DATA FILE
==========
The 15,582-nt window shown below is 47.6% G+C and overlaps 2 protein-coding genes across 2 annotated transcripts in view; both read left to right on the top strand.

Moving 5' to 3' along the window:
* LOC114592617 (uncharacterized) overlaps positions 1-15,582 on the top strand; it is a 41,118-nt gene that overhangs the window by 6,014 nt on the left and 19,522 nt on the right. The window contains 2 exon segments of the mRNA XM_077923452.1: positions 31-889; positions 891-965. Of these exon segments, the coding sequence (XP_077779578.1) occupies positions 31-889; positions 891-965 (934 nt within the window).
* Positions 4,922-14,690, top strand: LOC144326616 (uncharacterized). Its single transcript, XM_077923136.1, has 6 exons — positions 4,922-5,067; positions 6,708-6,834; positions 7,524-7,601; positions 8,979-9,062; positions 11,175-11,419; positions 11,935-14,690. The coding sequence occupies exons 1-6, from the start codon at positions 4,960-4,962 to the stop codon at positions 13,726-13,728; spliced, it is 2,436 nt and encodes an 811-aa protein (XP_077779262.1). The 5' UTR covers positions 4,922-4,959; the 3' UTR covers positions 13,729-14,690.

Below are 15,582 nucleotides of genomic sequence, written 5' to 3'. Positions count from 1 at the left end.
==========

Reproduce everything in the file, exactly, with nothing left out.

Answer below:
The 15,582-nt window shown below is 47.6% G+C and overlaps 2 protein-coding genes across 2 annotated transcripts in view; both read left to right on the top strand.

Moving 5' to 3' along the window:
* LOC114592617 (uncharacterized) overlaps positions 1-15,582 on the top strand; it is a 41,118-nt gene that overhangs the window by 6,014 nt on the left and 19,522 nt on the right. The window contains 2 exon segments of the mRNA XM_077923452.1: positions 31-889; positions 891-965. Of these exon segments, the coding sequence (XP_077779578.1) occupies positions 31-889; positions 891-965 (934 nt within the window).
* Positions 4,922-14,690, top strand: LOC144326616 (uncharacterized). Its single transcript, XM_077923136.1, has 6 exons — positions 4,922-5,067; positions 6,708-6,834; positions 7,524-7,601; positions 8,979-9,062; positions 11,175-11,419; positions 11,935-14,690. The coding sequence occupies exons 1-6, from the start codon at positions 4,960-4,962 to the stop codon at positions 13,726-13,728; spliced, it is 2,436 nt and encodes an 811-aa protein (XP_077779262.1). The 5' UTR covers positions 4,922-4,959; the 3' UTR covers positions 13,729-14,690.

Below are 15,582 nucleotides of genomic sequence, written 5' to 3'. Positions count from 1 at the left end.